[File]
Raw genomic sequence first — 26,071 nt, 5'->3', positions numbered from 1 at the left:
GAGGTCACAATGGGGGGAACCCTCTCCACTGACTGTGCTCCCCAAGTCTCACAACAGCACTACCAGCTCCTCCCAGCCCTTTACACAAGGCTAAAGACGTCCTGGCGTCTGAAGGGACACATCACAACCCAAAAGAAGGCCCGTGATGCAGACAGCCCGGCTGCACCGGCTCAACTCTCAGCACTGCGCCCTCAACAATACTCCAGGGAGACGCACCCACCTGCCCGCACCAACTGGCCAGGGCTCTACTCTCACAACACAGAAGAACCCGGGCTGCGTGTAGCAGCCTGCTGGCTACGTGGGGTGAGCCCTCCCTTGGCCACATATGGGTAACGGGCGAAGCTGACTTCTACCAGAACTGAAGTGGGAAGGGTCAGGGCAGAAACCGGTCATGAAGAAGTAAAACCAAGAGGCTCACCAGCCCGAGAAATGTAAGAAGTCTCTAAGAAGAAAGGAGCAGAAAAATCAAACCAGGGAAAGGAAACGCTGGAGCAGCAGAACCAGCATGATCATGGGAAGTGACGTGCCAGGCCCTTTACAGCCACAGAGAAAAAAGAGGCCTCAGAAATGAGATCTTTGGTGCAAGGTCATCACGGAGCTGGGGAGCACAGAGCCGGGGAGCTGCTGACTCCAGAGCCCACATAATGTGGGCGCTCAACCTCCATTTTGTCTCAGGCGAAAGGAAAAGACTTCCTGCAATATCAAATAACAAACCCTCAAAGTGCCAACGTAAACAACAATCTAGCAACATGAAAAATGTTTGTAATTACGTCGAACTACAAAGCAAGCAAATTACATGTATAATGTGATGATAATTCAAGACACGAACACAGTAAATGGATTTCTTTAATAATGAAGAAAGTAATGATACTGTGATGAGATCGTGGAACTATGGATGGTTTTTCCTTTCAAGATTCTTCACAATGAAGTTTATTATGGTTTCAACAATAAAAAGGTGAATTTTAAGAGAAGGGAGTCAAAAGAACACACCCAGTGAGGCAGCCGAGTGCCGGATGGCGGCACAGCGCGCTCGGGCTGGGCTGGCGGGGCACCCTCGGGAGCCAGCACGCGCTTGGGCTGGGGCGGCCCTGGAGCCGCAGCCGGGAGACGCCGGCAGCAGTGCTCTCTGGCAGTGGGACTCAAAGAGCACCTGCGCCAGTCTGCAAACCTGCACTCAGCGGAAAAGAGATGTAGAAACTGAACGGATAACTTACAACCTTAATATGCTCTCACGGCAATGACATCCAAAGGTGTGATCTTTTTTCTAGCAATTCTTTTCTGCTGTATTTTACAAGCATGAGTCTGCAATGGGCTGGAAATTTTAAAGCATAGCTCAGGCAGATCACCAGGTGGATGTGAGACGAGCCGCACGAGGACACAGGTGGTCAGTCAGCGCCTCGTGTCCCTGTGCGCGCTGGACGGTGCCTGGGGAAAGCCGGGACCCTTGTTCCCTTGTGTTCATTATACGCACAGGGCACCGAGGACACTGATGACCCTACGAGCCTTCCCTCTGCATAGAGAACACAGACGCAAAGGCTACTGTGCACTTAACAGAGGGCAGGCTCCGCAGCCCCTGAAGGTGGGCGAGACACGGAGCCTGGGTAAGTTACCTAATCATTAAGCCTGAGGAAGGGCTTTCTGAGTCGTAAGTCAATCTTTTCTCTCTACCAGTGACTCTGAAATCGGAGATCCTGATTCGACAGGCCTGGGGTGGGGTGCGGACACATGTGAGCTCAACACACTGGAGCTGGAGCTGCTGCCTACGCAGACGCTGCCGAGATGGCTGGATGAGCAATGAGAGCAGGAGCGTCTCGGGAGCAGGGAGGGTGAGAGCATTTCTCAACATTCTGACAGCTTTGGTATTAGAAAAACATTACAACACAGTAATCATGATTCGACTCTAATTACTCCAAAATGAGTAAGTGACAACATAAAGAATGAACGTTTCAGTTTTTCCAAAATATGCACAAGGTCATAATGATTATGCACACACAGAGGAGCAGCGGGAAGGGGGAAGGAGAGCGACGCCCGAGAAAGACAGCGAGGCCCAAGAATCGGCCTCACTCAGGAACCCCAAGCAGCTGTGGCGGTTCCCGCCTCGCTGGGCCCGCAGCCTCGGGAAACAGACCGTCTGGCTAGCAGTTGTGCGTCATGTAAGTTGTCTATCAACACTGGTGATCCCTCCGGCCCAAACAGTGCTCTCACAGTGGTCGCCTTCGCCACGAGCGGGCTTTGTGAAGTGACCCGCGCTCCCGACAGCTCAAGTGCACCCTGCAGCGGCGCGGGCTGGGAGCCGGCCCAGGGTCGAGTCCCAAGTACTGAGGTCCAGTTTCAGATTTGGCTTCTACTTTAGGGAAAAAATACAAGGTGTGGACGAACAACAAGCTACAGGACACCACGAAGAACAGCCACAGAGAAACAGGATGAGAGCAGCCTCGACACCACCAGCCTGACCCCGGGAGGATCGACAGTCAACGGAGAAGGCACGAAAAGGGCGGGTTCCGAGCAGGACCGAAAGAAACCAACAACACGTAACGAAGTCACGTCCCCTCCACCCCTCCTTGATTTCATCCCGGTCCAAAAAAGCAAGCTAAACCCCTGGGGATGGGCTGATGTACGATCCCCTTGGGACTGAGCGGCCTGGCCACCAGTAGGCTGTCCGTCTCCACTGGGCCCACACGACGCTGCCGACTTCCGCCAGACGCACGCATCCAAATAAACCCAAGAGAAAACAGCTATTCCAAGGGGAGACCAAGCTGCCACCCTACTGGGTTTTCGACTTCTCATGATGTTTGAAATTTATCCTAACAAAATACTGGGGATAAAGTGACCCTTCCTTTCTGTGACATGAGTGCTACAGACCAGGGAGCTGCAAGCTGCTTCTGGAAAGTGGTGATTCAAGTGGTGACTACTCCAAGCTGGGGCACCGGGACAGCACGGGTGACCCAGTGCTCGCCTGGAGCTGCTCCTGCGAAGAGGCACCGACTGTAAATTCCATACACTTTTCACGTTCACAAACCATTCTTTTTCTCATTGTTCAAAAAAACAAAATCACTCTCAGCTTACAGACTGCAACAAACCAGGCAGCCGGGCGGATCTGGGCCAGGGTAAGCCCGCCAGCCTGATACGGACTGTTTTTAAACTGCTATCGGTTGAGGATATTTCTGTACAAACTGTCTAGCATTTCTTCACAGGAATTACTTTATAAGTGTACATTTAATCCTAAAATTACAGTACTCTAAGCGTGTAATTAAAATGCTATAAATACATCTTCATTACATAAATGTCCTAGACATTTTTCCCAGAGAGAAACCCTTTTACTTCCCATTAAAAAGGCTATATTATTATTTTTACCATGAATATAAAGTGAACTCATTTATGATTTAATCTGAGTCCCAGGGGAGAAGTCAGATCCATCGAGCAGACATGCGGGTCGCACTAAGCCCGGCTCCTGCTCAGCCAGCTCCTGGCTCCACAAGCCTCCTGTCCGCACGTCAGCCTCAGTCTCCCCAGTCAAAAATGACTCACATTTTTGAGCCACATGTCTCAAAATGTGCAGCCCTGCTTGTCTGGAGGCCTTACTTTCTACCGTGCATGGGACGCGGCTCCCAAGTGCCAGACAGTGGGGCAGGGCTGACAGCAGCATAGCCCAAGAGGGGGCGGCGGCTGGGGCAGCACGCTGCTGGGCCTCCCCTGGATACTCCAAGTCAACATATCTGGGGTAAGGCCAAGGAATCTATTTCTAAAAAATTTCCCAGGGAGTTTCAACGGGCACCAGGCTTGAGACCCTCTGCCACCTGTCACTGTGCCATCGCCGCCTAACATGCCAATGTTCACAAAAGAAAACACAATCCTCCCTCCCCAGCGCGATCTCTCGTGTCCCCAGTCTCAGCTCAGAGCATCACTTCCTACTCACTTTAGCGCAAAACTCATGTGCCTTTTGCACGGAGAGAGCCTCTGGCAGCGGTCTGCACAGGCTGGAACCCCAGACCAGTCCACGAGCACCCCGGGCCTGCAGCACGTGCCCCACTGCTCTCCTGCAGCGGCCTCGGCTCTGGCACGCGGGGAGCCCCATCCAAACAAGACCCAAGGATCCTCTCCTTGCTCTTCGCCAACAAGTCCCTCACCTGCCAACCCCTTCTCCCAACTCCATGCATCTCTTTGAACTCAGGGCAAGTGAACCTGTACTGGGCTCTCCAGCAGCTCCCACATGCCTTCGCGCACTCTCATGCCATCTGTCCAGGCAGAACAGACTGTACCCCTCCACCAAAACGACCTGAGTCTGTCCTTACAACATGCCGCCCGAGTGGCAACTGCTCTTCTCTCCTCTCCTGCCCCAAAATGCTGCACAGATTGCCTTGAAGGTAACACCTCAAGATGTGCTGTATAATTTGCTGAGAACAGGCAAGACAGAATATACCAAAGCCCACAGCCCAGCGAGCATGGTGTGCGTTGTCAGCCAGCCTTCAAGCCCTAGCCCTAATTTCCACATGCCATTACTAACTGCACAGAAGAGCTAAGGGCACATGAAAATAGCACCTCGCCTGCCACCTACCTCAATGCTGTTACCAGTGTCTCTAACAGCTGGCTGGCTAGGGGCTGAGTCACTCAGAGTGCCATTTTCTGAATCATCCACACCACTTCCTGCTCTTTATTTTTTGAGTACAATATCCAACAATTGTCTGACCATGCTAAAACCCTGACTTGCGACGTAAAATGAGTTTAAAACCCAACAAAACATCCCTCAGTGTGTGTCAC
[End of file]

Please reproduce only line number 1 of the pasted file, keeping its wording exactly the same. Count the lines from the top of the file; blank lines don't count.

Raw genomic sequence first — 26,071 nt, 5'->3', positions numbered from 1 at the left: